Culture doesn’t automatically spring to mind when you think of Sochi these days. But along with its massive preparations for the 2014 Winter Olympic Games and its plans for building a Formula One track, the Black Sea resort city is also playing host to a far-reaching program of events dubbed the “Cultural Olympics.”
Among those events is the International Winter Festival of the Arts in Sochi, under the artistic direction of celebrated violist and conductor Yury Bashmet, which is due to play there next February for the fifth year in row.
Last Monday, Bashmet brought the festival to Moscow in the form of a highly unusual concert at Tchaikovsky Hall that mixed classical music, mostly in bits and pieces, with pop and poetry. Films and a close-up look at the proceedings on stage were projected onto a huge screen at the rear, while out in the lobby concertgoers were treated to a reprise of last February’s festival exhibit of video art. Though definitely not for purists, the evening nevertheless proved a remarkably enjoyable experience and quite possibly a good advertisement for Sochi as something more than simply a sports and vacation mecca.
On its classical side, the high point of the concert was without doubt the rare Moscow appearance by violinist Vadim Repin, who brought melting tone and his usual, superbly disciplined playing to the last two movements of Felix Mendelssohn’s seldom-heard early Violin Concerto in D minor. But not far behind him was Bashmet, who turned his viola for a lovely adagio, with string orchestra accompaniment, by Johannes Brahms. Also among the classical works were excerpts from Camille Saint-Saens’ “The Carnival of the Animals.” When “Carnival” reached its “Swan” episode, Bashmet again picked up his viola to play the solo part, as ballerina Tatyana Chernobrovkina, pride of the Stanislavsky and Nemirovich-Danchenko Musical Theater, danced the familiar “Dying Swan” on a raised platform at side of the stage.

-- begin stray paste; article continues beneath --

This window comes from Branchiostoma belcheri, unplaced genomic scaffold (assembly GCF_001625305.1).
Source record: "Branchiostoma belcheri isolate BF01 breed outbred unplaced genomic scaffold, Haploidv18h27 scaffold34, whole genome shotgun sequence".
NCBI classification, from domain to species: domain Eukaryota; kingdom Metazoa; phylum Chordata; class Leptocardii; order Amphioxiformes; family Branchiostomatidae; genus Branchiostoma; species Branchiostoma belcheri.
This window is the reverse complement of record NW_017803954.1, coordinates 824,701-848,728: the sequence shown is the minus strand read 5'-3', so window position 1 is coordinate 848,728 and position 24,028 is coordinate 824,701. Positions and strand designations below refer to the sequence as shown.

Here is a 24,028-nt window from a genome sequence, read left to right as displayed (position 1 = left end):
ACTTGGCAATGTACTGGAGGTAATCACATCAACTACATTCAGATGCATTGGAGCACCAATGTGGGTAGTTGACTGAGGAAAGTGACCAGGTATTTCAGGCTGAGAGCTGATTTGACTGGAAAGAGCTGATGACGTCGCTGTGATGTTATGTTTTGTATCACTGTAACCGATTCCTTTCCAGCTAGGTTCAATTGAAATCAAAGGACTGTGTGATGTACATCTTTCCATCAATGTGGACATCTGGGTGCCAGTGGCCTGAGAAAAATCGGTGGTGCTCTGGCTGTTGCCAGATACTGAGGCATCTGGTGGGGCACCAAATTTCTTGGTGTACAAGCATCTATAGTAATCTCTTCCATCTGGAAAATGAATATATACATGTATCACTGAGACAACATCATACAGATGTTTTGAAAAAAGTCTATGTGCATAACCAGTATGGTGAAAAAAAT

As for pop, there were rousing performances by singers Pelagia and Nino Katamadze, together with their respective backing groups. And for poetry came a brief and very touching recitation of her own works by Vera Polozkova.
Last winter’s festival in Sochi took place over nine mostly rain-soaked days in February and included, besides music, a retrospective of films by Spanish director Carlos Saura, video art seen here on Monday and an exhibition of jewelry. The venue for it all was the city’s Winter Theater, a grandly conceived structure built in 1937 on a square overlooking the Black Sea in what has come to be known as Stalinist Empire style.
Musically, what I experienced of it over the festival’s first six days had its ups and downs, the principal ups being a pair of concerts that rivaled the very best to be heard this season in Moscow.
World-renowned Mariinsky Theater director and chief conductor Valery Gergiev had twice before promised to take part in the festival, but failed to show up. Somewhat to the organizers’ surprise, he arrived this time just a few hours before his scheduled concert with Bashmet’s Novaya Rossiya Symphony Orchestra — and no doubt, according to certain malicious tongues, due to his realizing that the time had come to get his hands on a piece of the Cultural Olympics.
At least as surprising as his arrival was the concert he produced, following no more than a 90-minute rehearsal. Under Gergiev’s baton, the orchestra rose to a level of playing the equal of any to be heard from a Moscow orchestra, first in Alfred Schnittke’s Viola Concerto, with Bashmet giving his usual heartfelt account of the solo part, and then in Sergei Rachmaninov’s sprawling Symphony No. 2, when, for the first time ever, I found myself having no inclination to use it as the excuse for a nap. The result was nearly enough to forgive the maestro the often under-rehearsed and superficial-sounding performances he has led with his own Mariinsky Orchestra at the Easter Festival and otherwise in Moscow.
The second high point of my concert-going in Sochi was a sublime hour and a quarter of improvisations on the music of Johann Sebastian Bach by the veteran French pianist Jacques Loussier and his bass-and-drums trio. Loussier has long been a master of applying jazz to the classics, and it was apparent that even at 76 he had not lost a bit of his touch. Unfortunately, for all who admire his art, the pianist is soon due to disband the trio and retire from the concert stage.
Among the rest that made the trip to Sochi worthwhile was the rare opportunity, at the opening concert, to hear a pipa, an ancient Chinese string instrument, played in this case with delicacy and dexterity by one of its leading exponents, a young lady named Wu Man, in a concerto by China’s best-known contemporary composer, Tan Dun.